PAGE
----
1. “Winning” an argument
Some of us come to relationship disagreements like a lawyer fighting to win a lawsuit. We’re focused on proving a point and showing the other person why they were wrong. We’re human, after all. We come from certain biases that make us believe we’re right and the other person is wrong.
However, fighting to win an argument can foster resentment or even toxicity in a relationship. Most importantly, it isn’t productive for achieving a healthy, happy relationship. “Winning” doesn’t really mean anything in the grand scheme of your love life—besides the fact that you made your partner feel wrong.
What to do instead: The goal is to understand your loved one’s perspective, not to “win” an argument. Instead of proving a point, ask questions to better understand your partner’s point of view. Don’t think of the disagreement as them versus you; think of it as you two against the problem. Bonus tip: No matter what you have to say, it can be said kindly and respectfully.
2. Not setting boundaries
First relationships are usually more like trial periods—we have less of an understanding of our wants, needs, and what’s “normal” (hint: there is no “normal”). Your first relationship then becomes the baseline for all other relationships, meaning we can spend a lot of our dating lives going through the same cycles of partners that don’t make us happy or continuing to make the same mistakes.
What to do instead: Determine what you want out of a relationship and set boundaries accordingly. Be upfront with your dates or significant other on what you’re comfortable with and what you want out of your dating life. Have a list of non-negotiables when it comes to traits in a life partner (like sense of humor, loyalty, and compassion), and don’t settle for less. Your love life will be so much better when you know what you want a relationship to be.
3. Complaining about your relationship to other people
If your teenage years were like mine and Sex and the City re-runs were as much a part of your life as chemistry textbooks and homecoming dances, you probably had a vision for adulthood that included unrealistic clothing budgets and daily brunch with the girls. Impracticalities aside, Sex and the City told me the main activity to do with my female friends is to analyze every and all parts of relationships. But here’s the problem with sharing all the details: Not only does it break the trust in your relationship, but it’s also just not productive and keeps you focused on the negative.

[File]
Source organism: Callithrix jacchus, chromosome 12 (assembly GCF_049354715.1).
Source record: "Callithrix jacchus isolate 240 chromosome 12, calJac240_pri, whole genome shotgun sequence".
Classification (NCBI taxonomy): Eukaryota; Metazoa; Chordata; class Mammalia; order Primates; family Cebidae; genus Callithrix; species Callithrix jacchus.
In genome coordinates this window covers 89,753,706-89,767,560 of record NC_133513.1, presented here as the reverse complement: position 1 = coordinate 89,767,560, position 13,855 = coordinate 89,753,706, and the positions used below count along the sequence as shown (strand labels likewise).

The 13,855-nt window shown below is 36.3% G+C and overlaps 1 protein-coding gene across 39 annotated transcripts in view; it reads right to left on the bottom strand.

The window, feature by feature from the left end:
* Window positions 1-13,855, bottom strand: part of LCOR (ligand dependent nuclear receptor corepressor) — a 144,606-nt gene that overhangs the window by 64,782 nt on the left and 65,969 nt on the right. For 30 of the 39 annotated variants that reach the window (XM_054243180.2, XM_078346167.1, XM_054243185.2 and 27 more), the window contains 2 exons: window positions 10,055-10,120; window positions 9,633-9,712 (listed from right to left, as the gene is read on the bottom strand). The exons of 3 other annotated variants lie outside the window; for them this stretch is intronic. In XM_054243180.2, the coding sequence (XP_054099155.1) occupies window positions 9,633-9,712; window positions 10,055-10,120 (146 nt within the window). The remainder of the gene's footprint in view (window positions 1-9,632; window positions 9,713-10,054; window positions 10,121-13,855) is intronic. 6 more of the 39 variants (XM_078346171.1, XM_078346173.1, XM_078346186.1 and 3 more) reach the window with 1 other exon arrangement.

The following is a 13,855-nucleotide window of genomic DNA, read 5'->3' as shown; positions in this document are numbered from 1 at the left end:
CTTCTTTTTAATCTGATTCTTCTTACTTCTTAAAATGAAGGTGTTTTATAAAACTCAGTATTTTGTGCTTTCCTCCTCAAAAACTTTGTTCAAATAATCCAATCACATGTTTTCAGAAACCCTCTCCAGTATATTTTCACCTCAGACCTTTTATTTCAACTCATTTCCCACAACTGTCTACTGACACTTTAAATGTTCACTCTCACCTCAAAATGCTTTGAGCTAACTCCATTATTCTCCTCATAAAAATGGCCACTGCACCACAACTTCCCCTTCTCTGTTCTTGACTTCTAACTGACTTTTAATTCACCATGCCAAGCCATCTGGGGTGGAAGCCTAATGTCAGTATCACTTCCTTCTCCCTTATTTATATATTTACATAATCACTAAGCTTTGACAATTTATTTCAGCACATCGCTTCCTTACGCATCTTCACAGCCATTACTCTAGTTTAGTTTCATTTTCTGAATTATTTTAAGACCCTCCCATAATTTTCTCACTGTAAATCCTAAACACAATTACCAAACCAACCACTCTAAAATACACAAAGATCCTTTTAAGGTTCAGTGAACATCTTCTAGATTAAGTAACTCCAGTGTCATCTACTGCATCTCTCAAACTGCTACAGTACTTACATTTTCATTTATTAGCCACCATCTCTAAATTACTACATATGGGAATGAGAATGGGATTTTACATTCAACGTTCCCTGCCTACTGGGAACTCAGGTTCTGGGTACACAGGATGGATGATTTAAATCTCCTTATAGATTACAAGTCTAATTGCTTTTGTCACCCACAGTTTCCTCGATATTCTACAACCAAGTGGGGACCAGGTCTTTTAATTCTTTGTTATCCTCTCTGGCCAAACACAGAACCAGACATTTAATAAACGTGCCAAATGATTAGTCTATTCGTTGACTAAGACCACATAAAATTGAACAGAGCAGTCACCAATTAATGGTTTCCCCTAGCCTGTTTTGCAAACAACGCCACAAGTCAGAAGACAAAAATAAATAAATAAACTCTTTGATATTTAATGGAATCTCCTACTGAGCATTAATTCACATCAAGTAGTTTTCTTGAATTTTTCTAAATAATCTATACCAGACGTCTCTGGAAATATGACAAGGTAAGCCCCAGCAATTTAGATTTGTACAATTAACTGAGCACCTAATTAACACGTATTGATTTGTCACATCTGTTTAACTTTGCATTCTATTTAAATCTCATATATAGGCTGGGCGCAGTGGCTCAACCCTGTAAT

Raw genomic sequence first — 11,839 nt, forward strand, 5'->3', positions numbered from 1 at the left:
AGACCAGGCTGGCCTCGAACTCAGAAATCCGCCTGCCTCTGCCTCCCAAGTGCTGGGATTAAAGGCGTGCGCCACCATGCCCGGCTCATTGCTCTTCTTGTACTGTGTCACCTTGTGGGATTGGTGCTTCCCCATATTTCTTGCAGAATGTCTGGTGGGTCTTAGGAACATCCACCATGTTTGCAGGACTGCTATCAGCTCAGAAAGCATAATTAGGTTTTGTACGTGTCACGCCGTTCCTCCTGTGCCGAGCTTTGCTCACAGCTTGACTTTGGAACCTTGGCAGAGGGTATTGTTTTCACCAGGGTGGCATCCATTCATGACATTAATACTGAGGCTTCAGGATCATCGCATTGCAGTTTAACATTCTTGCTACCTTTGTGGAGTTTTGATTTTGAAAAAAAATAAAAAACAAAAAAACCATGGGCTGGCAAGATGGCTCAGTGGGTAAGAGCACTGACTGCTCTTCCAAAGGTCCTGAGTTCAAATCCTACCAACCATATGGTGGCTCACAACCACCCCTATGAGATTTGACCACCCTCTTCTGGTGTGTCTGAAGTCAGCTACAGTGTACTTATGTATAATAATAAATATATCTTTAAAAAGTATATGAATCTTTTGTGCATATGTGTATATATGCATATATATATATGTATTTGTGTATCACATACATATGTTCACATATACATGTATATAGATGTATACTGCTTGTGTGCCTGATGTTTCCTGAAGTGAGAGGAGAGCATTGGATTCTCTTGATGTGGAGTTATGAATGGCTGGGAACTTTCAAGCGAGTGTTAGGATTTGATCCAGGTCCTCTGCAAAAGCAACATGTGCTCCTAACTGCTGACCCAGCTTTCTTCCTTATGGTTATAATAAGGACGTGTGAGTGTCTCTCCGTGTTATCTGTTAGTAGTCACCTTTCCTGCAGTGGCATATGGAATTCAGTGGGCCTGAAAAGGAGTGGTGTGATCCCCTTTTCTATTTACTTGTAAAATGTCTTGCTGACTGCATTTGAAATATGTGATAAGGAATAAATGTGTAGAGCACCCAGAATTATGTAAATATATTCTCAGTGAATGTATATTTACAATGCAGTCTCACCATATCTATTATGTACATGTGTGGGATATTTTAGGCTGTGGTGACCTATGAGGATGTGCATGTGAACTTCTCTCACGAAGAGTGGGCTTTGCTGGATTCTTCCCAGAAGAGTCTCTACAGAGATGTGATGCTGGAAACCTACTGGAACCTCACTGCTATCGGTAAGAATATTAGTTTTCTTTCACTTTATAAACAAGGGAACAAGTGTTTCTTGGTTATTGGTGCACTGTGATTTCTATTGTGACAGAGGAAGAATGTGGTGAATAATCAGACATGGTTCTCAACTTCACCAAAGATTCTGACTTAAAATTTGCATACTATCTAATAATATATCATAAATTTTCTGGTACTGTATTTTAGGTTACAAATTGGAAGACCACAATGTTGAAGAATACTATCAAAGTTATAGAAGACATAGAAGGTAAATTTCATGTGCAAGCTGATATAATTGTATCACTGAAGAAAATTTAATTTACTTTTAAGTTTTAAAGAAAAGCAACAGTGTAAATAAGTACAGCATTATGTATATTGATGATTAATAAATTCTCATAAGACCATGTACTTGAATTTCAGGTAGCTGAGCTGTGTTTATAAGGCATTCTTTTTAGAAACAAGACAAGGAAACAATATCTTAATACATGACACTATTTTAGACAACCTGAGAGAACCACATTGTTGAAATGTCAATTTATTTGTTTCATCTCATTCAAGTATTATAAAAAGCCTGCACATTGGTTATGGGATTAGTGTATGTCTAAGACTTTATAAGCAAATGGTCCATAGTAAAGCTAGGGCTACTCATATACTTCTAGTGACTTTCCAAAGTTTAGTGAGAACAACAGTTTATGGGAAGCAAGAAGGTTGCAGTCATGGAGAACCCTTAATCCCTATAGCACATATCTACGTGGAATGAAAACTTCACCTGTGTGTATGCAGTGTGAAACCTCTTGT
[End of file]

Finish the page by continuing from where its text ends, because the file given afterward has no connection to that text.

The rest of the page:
What to do instead: Communicate with your partner when something isn’t right and work through it before you vent to your friends. Fix the problem at its root and build a better relationship instead of focusing on the negative (and probably annoying your friends). Just as a side note: Have more to talk about with your friends besides the latest boy drama (read: dreams, aspirations, and goals).
4. Social media stalking
I know, I know—this one is tough to come to terms with. You’re telling me I can find out the last three jobs my Bumble match had and see pictures of his ex-girlfriend, and I would choose not to? As tempting as it is, social media stalking can be detrimental to the potential relationship.
For one, you draw conclusions and form stereotypes based on their online presence without getting to know them first. If you already know they went to Hawaii last year or are close to their sister, it doesn’t leave much to talk about or to be genuinely curious about. You can also become insecure, feeling unworthy of their lifestyle or comparing yourself to ex-girlfriends (we’ve all been there).